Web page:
The implementation of Vision Zero programs, with the goal of eliminating all traffic fatalities through various means including reducing vehicle speed and movement, is spreading to many U.S. cities seemingly without concern for cost.
If Vision Zero had a goal of minimizing road deaths rather than the unrealistic plan to eliminate them all (as if we can make life totally risk-free at whatever the cost), if it recognized that all road users ─ drivers, bicyclists, and pedestrians ─ have a personal responsibility for their own safety as well as those around them, and if it didn’t automatically demonize drivers and motorized traffic, we could offer our support. But as Vision Zero initiatives make clear, there is no middle ground. So we will keep on pointing out the fallacies of the singular focus against motorists (while others ignore the contributory errors made by pedestrians and bicyclists) and continue to fight road diets, speed cameras, and all other artificial devices designed to get cars and trucks ─ primary engines of our economy ─ off of the road.
The taxpayer cost of instituting Vision Zero is staggering. A few examples of current program annual budgets:
San Diego $18.0 million
Boston $18.9 million
Los Angeles $37.0 million
Of course, the king of all-in is New York City Mayor Bill de Blasio where Vision Zero expenditures of $1.6 billion are scheduled through 2021.
But are even these significant budget amounts a realistic estimate of the total cost of Vision Zero? NMA members participating in a recent discussion thread on the topic think not. Excerpts from their exchange:
VZ is a lovely policy idea but in implementation will justify just about any measure, no matter how extreme. Add the local block that wants cars off their street, or a speed hump, or a cam, and it’s bad for actual engineering but good for cash and politics.
The anti-car forces forget that cars aren’t the only traffic on the streets. When you slow down traffic, you make a direct subtraction from the economic productivity of all kinds of businesses. Say a repairman now makes four calls a day, charging $100 each. If you slow down the trip between calls enough so that he can only make three, the cost to unclog your drain or fix your washing machine just rose by 33 per cent.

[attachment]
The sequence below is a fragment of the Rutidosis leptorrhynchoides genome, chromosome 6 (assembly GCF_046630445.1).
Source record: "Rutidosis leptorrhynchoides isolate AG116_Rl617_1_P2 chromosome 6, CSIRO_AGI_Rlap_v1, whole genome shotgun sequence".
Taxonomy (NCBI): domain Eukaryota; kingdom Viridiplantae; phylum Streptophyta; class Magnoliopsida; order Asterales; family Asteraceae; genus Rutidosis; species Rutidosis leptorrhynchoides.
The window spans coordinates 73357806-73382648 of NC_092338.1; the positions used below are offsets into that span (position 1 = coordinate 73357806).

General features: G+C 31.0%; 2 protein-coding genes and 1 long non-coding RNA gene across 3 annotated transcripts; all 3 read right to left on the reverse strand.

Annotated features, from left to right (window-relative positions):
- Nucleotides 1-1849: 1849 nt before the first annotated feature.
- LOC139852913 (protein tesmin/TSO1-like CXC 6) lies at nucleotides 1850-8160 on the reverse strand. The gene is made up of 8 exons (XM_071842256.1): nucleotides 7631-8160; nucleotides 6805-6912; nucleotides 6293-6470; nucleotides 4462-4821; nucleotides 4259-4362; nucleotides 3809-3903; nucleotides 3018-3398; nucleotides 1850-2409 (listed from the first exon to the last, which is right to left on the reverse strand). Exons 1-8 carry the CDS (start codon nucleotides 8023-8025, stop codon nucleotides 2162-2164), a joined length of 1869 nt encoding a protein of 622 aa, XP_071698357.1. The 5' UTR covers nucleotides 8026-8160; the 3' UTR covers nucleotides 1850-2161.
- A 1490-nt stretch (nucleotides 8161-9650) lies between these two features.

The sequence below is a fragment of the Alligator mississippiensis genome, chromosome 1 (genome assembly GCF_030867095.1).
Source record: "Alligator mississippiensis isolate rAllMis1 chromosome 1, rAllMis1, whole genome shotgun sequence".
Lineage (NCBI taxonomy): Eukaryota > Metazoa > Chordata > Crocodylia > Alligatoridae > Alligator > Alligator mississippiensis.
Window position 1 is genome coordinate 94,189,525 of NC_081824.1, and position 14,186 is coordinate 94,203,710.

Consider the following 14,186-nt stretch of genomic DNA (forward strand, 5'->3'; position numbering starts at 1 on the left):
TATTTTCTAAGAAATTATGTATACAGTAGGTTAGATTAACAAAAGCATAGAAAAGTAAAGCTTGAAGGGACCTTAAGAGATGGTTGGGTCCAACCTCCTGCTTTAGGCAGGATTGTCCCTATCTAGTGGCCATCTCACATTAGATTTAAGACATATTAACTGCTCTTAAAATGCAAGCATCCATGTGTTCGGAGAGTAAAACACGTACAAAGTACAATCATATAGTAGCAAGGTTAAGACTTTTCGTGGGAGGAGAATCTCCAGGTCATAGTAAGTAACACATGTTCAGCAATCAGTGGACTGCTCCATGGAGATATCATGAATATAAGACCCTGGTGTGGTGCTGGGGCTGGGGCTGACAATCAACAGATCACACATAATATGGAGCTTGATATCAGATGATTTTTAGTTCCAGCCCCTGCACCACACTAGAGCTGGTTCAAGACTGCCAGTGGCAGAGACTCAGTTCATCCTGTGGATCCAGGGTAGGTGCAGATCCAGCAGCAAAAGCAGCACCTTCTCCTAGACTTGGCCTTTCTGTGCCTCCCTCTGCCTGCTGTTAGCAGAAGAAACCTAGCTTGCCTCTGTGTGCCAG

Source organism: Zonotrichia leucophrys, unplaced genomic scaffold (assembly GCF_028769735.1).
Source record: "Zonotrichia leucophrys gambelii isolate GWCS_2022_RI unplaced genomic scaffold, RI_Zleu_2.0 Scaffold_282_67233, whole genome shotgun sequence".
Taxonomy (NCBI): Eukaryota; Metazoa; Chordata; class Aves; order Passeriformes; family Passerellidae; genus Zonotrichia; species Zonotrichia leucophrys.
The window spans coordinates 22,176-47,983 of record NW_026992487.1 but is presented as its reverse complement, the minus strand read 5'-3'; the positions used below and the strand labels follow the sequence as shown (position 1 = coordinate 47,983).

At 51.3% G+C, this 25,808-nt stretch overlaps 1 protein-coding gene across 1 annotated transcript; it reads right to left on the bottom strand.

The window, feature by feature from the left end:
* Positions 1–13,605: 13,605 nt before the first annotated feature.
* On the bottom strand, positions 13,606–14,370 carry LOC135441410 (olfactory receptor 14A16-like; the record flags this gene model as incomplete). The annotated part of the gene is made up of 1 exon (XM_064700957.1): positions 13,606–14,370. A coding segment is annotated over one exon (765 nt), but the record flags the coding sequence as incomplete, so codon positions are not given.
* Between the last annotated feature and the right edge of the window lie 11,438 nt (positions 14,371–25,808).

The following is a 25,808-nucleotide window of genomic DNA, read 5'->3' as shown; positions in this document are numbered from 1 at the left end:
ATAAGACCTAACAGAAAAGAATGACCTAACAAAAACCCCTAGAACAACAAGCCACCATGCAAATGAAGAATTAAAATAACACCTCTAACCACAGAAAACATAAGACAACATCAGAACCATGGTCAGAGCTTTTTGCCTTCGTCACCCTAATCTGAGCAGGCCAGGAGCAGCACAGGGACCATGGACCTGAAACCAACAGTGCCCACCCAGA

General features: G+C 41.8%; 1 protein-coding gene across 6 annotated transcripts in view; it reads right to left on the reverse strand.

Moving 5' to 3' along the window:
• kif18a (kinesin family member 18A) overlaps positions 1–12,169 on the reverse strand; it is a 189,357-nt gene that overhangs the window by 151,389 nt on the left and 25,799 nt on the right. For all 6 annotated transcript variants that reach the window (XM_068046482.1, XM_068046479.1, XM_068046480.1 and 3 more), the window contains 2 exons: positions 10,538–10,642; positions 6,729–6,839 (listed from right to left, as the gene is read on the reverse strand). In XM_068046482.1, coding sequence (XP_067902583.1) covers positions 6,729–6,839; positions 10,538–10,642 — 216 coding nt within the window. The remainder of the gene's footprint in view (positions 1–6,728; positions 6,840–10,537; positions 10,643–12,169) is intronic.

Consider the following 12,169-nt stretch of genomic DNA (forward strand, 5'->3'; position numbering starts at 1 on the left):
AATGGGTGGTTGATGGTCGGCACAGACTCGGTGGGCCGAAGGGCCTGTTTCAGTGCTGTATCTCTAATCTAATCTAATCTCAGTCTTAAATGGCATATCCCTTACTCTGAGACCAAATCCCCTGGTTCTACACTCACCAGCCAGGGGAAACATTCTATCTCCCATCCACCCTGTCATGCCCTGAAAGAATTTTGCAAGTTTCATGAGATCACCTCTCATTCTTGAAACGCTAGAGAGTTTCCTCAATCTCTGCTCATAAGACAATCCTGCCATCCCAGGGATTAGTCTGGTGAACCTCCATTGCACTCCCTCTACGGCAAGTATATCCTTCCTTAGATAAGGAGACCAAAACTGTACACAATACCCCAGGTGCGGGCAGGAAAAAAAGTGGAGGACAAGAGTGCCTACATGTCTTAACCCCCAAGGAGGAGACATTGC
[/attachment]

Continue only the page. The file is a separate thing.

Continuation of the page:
They completely ignore economic realities AND they ignore the negative results of diversion of some frustrated drivers onto smaller less-safe parallel streets when the collectors and arterials get too clogged up with improper changes that engineers should never make.
There were a few articles in our local (NYC) papers about how, on a few VZ re-striped streets, trucks unloading were now causing backups. Pre VZ, they went from two travel lanes with a truck unloading on each side, to one travel lane with trucks, and if there’s a truck on each side plus any sort of misalignment or other vehicle issue (with hard bike lanes now) that one lane is European tight.
The result is not to blame the VZ nonsense, but to restrict times of delivery for the trucks. This made the local merchants quite unhappy, and the bonus in NYC is that no store keeps a lot of stock due to limited inventory space so frequent visits are needed. The cost of out-of-hours delivery is more, of course, and this hidden cost will get passed along to the Manhattan consumer. The VZ lobby views this road design as a success.
Add to that the removal of parking spaces, short-time parking meters that force cars to keep moving around and enforcement that raises a lot of money for the City and you have a perfect VZ storm. They have no idea how much that bike ride costs everyone else….they complain about the auto subsidy but it serves everyone!!!! And what about the bike subsidy? They pay nothing as bikers and have all of that pavement to use, FOR FREE!!!
City planners occasionally rediscover “goods movement” or “urban freight.” They have to be reminded that trucks exist and serve a purpose. I never thought about the “bike subsidy” as such, but the ratio of investment and the distribution of congestion costs on a bike-laned street amounts to an extreme subsidy.
As many of our truly great metropolitan areas rush headlong to adopt Vision Zero and all that it entails, we have yet to see a clear-eyed analysis of the true cost of implementation including the impact of longer commute times on worker productivity. Almost as certain as death and taxes, the law of unintended consequences can rarely be avoided.